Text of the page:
Widow of Navalni: “I don’t know if the regime will allow my husband’s funeral to take place peacefully” |  International

Widow of Navalni: “I don’t know if the regime will allow my husband’s funeral to take place peacefully” | International

Widow of Navalni: “I don’t know if the regime will allow my husband’s funeral to take place peacefully” |  International

The Russian regime of Vladimir Putin continues to harass opponent Alexeï Navalny and what he represents, even to the point of death. The dissident, who died in an Arctic prison where he was serving a 19-year sentence, will be buried this Friday in Moscow, after his family fought for days to recover the body. The Kremlin tried at all costs to prevent the funeral of Navalni, who established himself as Putin’s great opponent, from being an open event, for fear that it would become a rare moment of protest in a country whose the security apparatus prohibits any allusion to demonstrations. The dissident’s wife, Yulia Navalnaïa, warned on Wednesday that Russian authorities could charge those attending the ceremony. “I don’t know if they will let things happen peacefully or if the police will arrest those who are going to say goodbye to my husband,” she said, visibly moved, in a speech to the European Parliament in Strasbourg.

Russian authorities are trying to avoid any tribute to Navalni, who died on February 16 in an isolated penal colony. Kira Yarmish, a spokesperson for the dissident, also explained that her team had tried to find a venue to hold a larger farewell event, following mass at an Orthodox church in the Moscow neighborhood where Navalny lived and the funeral, and that they had not succeeded thanks to a mixture of fear of reprisals from the owners of the premises and pressure from the authorities.

Navalni’s mother had to fight for days to be able to bury the opponent in a public ceremony, after the authorities threatened to cremate the body if she planned to organize a public ceremony, as explained his lawyer. The ceremony is not a protest and therefore was not considered illegal as such, but Navalny’s team and civil rights organizations fear that participants could also face persecution. The organizations of the opponent, who died at the age of 47, have been declared “extremist” and any link with them could lead to legal persecution equivalent to terrorist crimes.

The funeral was scheduled a day after Putin’s annual speech to the Russian Federal Assembly (it will take place on Thursday in front of both chambers) and at a time of unprecedented repression against any social protests ahead of the March 17 vote in which The Russian autocrat, in power for 25 years, will remain as Kremlin president until 2030 and at a time when he poses a threat not only to Ukraine, which he invaded two years ago, but throughout the West. Several Western diplomats plan to attend the ceremony in memory of the opponent, not only to pay tribute to him, but also to try with their presence to guarantee that the farewell takes place peacefully, underlined a community source.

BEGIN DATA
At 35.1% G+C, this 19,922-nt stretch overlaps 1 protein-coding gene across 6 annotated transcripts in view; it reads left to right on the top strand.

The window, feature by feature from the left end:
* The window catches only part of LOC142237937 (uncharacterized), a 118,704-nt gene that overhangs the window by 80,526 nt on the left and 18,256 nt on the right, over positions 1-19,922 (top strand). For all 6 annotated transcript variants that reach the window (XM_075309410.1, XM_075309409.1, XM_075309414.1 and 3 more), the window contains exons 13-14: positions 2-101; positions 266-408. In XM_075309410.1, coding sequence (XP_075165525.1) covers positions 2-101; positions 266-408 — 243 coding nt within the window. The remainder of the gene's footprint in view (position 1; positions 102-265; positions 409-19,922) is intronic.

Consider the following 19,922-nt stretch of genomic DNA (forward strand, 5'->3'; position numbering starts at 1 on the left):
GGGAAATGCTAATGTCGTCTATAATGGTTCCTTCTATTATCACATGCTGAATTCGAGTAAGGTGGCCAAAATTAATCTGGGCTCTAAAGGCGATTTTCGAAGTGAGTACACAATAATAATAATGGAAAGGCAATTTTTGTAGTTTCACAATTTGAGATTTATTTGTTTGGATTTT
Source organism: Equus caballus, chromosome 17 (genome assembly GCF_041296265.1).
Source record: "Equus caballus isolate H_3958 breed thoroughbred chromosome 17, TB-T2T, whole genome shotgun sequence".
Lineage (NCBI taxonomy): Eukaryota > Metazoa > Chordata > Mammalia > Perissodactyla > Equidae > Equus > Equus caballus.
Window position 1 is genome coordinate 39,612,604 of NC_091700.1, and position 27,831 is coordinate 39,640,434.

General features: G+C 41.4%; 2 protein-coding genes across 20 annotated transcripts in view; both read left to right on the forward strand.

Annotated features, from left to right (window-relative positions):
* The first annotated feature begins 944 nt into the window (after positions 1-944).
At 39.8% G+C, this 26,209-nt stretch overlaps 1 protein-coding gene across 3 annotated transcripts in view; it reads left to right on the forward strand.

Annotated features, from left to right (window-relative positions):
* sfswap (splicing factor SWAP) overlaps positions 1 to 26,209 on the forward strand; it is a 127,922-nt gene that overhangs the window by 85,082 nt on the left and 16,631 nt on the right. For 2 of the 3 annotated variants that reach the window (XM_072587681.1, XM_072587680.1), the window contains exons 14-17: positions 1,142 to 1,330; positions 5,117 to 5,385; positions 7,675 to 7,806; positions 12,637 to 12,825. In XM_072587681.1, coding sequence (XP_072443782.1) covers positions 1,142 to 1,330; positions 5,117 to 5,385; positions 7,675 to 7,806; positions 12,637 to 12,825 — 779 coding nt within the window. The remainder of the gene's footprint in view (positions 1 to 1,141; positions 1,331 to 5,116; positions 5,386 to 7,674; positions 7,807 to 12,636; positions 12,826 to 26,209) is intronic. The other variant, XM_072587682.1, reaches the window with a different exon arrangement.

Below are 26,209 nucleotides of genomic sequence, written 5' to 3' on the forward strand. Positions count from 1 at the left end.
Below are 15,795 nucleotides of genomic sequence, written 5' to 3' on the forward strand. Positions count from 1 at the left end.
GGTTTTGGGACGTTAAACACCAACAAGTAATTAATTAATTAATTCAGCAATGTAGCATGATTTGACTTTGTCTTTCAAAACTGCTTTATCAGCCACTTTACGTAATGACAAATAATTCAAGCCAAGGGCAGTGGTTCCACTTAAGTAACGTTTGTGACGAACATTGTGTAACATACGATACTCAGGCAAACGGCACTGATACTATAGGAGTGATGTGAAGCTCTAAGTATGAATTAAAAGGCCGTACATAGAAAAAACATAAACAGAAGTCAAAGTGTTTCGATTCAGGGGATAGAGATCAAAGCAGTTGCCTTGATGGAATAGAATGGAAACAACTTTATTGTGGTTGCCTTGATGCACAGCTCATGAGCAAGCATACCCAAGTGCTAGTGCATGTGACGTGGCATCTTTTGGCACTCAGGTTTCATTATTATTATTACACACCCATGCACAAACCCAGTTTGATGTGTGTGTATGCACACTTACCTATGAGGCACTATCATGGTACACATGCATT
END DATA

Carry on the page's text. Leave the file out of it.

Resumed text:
Yulia Navalnaïa, who became a political figure after the death of her husband and who is trying to gain a foothold in the fragmented Russian opposition, called this Wednesday in the European Parliament for “more creative measures” to monopolize the Kremlin, which despite the West Sanctions continue to maintain the war effort against Ukraine and its policy of harassment to sweep away all dissent.

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“Two years have passed (of war), of exhaustion, of blood, of disappointment. Putin has accomplished nothing. Everything has been done, but nothing works. And the worst has happened: people have become accustomed to war and some are even starting to wonder whether an agreement should be reached,” Navalnaya stressed to MEPs in Strasbourg. “And then Putin killed my husband,” she said. And he recalled the trajectory of the opponent, who has already suffered a near-fatal poisoning orchestrated by the Kremlin in 2020.

“To defeat Putin, you have to be innovative, you cannot defeat him with resolutions, you cannot think that he is a person of principles, with morality,” he warned. “We are not addressing a politician, but a monster,” emphasized Navalnaya, who demanded to arrest those who help Putin and his entourage – “a bunch of thieves” – and also that Europe can count on the Russian opposition and with it. the tens of thousands of people who oppose the regime and the war in Ukraine. “They should not persecute us, but work with us,” he said.

Acts of tribute to the opponent have become a challenge for the Kremlin. Hours after learning of Navalni’s death, thousands of Russians began laying flowers at monuments to victims of political repression across the country. Despite the random arrests – the vast majority of citizens came silently and left – and despite the authorities throwing the bouquets in the trash at night, Russians continued to leave flowers over the following days. At least 400 people were arrested in 39 cities, according to the OVD-Info organization. At another funeral with some distant resemblance, that of Wagner Group rebel leader Yevgeny Prigozhin, Putin ordered access to his grave barred with a perimeter of hundreds of security agents.

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